Changes by region or topic
Alaska's Changing Environment 2019
Documenting Alaska's physical and biological changes through observations
Alaska has recently experienced profound environmental change related to extreme weather events and deviations from the historical climate. Sustained warmth, sea ice loss, coastal flooding, river flooding, and major ecosystem changes have impacted the daily lives of Alaskans around the state.
Temperatures have been consistently warmer than at any time in the past century. This warming varies greatly across the state, with northern and western regions warming at twice the rate of southeastern Alaska. The growing season has increased substantially in most areas, and the snow cover season has shortened.
Precipitation overall has increased, and like temperature, the changes vary regionally. The ocean around Alaska is now regularly warmer than at any time in the past 150 years, affecting everything from algae to fisheries and human health.
Coastal flooding during the autumn storm season has occurred on the Bering Sea coast throughout history, but recent winters have brought record low ice, which in the past has served as a buffer to big Bering Sea storms. This has resulted in out-of-season flooding occurring in places expecting stable sea ice.
We have compiled observations through August 2019 about the major changes currently affecting Alaska's physical and biological systems. We focus on the past five years, though we also provide information from earlier decades for historical context. This effort is by no means comprehensive, but serves to highlight the monumental shifts occurring in our state.
We welcome additional contributions to future iterations of this product. Contact us
Many factors in Alaska's environment are specific to certain times of year: ice break-up of Alaska’s big rivers is a sure sign of spring; wildfires are a summer issue, and the season is lengthening; costly coastal flooding along the Bering and Chukchi Seas has historically been an autumn concern.
While powerful storms impacting maritime operations near the Aleutians and Gulf of Alaska can occur any time of year, the strongest storms nearly always happen in the fall and winter months. Many of these seasonal events have experienced profound changes in recent years.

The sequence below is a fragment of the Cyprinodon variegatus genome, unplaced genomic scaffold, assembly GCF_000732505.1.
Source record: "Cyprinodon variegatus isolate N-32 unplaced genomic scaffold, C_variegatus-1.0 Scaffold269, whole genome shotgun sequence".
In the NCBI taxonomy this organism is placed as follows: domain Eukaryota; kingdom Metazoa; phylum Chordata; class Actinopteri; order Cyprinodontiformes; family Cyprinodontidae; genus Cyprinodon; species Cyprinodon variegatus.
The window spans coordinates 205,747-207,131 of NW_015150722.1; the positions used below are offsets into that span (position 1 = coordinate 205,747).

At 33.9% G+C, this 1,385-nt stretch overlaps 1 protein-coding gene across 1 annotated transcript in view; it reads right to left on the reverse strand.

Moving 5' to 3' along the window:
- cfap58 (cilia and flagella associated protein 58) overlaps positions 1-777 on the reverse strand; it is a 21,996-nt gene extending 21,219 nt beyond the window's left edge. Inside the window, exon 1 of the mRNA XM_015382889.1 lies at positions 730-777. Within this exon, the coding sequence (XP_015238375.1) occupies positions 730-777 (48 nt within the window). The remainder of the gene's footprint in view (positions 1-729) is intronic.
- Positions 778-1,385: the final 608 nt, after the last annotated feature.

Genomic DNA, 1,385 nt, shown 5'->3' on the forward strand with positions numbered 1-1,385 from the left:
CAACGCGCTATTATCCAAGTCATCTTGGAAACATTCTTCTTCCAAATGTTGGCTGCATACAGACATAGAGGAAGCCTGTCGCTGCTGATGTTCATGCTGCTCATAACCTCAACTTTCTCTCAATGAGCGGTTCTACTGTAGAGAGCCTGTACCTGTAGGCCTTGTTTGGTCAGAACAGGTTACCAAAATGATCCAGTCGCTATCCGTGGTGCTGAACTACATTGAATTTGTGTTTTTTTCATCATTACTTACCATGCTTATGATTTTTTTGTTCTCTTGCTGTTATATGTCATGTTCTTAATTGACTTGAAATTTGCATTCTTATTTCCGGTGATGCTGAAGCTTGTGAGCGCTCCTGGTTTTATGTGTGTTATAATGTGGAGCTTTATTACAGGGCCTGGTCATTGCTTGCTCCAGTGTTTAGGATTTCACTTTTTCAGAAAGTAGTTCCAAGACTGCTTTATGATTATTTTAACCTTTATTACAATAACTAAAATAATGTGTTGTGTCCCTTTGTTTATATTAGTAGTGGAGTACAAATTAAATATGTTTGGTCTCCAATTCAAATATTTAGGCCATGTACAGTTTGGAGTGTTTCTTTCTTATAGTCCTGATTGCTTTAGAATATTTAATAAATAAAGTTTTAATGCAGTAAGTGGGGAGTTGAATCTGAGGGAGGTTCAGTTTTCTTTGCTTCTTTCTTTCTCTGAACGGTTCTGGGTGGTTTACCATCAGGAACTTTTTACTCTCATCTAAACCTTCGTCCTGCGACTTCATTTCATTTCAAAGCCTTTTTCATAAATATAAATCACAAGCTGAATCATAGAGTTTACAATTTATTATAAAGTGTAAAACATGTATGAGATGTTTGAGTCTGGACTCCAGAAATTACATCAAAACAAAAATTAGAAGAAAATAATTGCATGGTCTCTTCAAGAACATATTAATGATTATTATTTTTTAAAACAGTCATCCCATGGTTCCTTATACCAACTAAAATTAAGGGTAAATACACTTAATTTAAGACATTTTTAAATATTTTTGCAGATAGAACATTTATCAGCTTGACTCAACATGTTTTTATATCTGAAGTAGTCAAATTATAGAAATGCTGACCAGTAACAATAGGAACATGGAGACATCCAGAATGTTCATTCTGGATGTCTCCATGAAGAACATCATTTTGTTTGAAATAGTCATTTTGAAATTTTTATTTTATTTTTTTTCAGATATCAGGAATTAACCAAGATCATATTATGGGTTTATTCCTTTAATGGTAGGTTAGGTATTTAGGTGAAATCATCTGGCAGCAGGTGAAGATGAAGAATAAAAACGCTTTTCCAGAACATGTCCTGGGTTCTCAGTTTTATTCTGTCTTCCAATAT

Big fire seasons more frequent
Warmer springs and earlier snow melt had lengthened the wildfire season to the point in 2006 when Alaska’s interagency fire management organization changed the “start date” for wildfire response from May 1 to April 1. While the year-to-year variability of acreage burned has changed little, the frequency of large wildfire seasons has increased dramatically. Wildfire seasons with more than one million acres (red bars in graph) burned have increased by 50% since 1990, compared to the 1950–1989 period.
Dramatically more smoky days
As the frequency of big (1+ million acres) wildfire seasons has increased, so has the frequency of smoky days, posing a significant health hazard. Prior to 2004, Fairbanks had only one summer (1957) in the previous half century when there were more than three weeks of significant smoke. Since 2004, it has occurred five times, including twice since 2014.
Storminess not increasing
Storminess, related to the frequency, duration, and intensity of wind, is one of the most important aspects of day-to-day weather for Alaskans. In and around Alaska there has been a slight overall decline in autumn (September–November) storminess over the past 40 years. Winter (December–February) storminess has shown no clear trend since 1990. There has also been no detectable trend in the number of moderate and strong storms during the past 70 years over the Bering and Chukchi Seas, where sea ice has retreated. However, even without an increase in storms, coastal flooding and erosion in these waters are increasing as the sea ice-free open water season lengthens.
River break-up happening earlier
Alaskans have closely watched spring river ice break-up for millennia, and for generations have monitored the timing of the break-up of the Tanana River at Nenana. Break-up has trended earlier, especially in recent years. Four of the past six years have seen break-up earlier than all but one year prior to 1990. The earliest break-up in the history of the Nenana Ice Classic, by six days, was in 2019.